The Constitution is specific when it prohibits in Article 6 a "religious test" for "any office or public trust."
That doesn't mean that voters are prohibited from taking a person's faith (or lack thereof) into account when deciding for whom they will vote. No law could stop them.
Past elections have been decided when some Catholics voted for a Catholic politician because of their shared religion and Protestants voted against a Catholic because they did not share that faith.
Now come two Mormons — Mitt Romney and Jon Huntsman — and two evangelical Christians — Tim Pawlenty and Michele Bachmann. There is confusion and division within evangelical ranks over what to do.
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Some evangelicals say they wouldn't vote for a Mormon for president, even though Romney and Huntsman seem, on the surface, to fit with many of the political viewpoints of the majority of politically conservative Christians on social issues such as abortion and same-sex marriage (though Huntsman favors "civil unions" and Romney has been on both sides of this issue, as well as abortion, more than once).
Does it really matter what faith a president or presidential candidate has? Or should everyone, regardless of religious background, focus on the competence to do the job? Shouldn't these questions answer themselves?
I would vote for a competent atheist who believed in issues I cared about over the most conservative Christian or Orthodox Jew who lacked the experience, knowledge and vision to do a good job as president.
Religion can and has been used as a distraction to dupe voters. Jimmy Carter made being "born-again" mainstream during the 1976 campaign, and many evangelicals voted for him. Yet Carter later revealed himself to be a standard liberal Democrat.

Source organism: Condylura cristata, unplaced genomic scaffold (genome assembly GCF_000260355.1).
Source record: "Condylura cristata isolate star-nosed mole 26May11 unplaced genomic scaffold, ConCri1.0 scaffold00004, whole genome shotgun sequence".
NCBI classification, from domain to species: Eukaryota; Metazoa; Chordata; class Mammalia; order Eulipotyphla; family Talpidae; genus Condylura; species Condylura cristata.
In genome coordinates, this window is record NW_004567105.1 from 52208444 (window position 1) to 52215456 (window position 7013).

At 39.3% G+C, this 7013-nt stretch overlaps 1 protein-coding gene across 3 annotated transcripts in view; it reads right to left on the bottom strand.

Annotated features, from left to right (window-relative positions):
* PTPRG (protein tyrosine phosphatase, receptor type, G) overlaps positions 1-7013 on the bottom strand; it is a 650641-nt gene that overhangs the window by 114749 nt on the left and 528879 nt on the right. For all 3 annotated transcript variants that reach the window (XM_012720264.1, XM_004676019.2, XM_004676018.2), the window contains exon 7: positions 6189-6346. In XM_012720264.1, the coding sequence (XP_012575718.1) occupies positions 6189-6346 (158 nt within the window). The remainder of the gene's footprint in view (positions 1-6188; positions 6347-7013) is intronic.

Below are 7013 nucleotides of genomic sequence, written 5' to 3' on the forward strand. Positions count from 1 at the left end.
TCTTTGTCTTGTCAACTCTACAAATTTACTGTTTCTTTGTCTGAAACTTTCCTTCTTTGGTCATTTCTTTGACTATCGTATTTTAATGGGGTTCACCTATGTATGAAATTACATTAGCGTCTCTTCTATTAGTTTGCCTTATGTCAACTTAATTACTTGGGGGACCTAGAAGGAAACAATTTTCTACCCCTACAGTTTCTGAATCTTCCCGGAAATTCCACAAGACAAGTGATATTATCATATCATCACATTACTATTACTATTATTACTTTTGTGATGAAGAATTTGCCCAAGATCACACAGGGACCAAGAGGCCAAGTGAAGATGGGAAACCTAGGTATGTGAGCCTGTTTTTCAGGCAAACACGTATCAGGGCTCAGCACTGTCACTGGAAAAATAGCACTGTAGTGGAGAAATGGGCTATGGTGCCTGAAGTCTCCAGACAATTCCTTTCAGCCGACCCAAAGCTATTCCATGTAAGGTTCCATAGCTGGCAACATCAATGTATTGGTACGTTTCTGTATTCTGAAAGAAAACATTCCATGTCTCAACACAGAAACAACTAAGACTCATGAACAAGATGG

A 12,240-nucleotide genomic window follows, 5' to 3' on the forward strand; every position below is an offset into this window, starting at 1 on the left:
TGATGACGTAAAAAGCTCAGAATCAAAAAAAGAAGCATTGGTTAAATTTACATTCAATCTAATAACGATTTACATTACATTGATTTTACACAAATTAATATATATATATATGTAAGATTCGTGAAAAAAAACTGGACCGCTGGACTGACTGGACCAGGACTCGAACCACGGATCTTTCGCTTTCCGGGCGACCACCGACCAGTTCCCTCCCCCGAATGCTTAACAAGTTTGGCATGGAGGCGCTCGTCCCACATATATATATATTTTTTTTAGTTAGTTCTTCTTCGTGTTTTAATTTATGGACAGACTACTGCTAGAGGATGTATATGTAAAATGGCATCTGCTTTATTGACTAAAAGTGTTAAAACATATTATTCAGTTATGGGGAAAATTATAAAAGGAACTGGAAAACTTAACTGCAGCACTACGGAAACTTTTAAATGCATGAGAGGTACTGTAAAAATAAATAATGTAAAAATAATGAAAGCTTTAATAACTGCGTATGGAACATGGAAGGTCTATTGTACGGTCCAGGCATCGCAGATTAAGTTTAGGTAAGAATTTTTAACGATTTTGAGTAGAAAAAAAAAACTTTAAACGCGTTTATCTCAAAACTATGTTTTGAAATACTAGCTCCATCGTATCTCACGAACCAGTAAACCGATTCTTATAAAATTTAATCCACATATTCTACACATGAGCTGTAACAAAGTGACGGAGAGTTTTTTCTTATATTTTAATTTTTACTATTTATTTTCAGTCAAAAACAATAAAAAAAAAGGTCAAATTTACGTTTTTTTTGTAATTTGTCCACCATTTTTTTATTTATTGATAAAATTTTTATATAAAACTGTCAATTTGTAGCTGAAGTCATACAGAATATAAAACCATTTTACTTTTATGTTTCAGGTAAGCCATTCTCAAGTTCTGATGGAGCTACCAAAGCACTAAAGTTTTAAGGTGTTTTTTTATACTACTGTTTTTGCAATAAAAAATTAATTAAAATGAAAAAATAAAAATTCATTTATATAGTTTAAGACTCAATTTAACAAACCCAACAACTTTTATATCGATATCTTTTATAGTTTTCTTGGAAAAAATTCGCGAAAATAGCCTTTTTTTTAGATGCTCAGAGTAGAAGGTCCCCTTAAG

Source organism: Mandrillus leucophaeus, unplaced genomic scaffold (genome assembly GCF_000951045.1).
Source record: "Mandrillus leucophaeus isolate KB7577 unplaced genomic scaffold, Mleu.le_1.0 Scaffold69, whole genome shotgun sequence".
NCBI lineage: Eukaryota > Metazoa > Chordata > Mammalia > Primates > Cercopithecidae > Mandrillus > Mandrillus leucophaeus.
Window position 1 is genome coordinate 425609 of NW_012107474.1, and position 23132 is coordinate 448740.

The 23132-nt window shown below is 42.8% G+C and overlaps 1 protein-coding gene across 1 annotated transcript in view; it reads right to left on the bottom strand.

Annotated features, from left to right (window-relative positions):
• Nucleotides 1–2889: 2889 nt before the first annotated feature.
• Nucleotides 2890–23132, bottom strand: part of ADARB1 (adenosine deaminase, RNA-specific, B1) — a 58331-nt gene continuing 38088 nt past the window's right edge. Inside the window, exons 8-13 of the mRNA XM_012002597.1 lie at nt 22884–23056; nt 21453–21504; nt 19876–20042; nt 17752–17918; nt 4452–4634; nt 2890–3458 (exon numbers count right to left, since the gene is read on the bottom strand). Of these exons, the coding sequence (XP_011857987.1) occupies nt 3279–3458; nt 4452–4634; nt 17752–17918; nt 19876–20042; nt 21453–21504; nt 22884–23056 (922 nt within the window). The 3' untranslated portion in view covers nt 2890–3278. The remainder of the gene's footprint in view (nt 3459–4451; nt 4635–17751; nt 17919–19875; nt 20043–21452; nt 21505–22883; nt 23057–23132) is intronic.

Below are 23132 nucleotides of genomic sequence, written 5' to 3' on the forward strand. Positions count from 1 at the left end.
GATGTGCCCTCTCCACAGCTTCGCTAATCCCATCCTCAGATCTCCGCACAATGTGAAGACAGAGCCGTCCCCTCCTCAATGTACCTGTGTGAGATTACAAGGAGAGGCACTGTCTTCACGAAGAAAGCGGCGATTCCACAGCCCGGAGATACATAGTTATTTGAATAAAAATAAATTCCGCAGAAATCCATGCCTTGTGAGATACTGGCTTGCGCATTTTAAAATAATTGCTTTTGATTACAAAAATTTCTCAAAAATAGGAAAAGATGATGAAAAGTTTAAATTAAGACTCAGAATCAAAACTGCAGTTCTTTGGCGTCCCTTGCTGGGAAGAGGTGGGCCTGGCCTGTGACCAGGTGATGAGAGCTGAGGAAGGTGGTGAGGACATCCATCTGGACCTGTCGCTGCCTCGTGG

What about Barack Obama's Christian faith? He attended the Chicago church of the Rev. Jeremiah Wright, whose sermons frequently condemned America and contained what some took to be racial slurs. The president's faith has not distinguished his positions on any issue that matters from that of a standard liberal Democratic secularist.
Not every declared "believer" delivers on the expectations of evangelical voters. Even the "sainted" Ronald Reagan raised taxes, signed an amnesty measure and named two justices to the U.S. Supreme Court — Sandra Day O'Connor (now retired) and Anthony Kennedy — who voted to preserve the abortion status quo. And yet to this day, most evangelicals believe Reagan was one of our greatest presidents, though he rarely attended church.
Carter regularly attended church and even taught Sunday school, but he came to be reviled by most conservative Christians.
It shouldn't matter whether Mormons believe in baptizing the dead, or what undergarments they wear or that they believe God was once a man like us. Neither should it matter that an evangelical Christian believes in Armageddon — unless, of course, he or she wants to advance that day by dropping a nuclear bomb on our enemies, as Iran's Mahmoud Ahmadinejad has threatened to do to the West.
The Bible, the guidebook for evangelicals, teaches that there are two kingdoms. Presidential candidates are running to head up a part of the earthly kingdom known as America. The job as head of the other Kingdom is taken. The duties and responsibilities of each should be kept separate.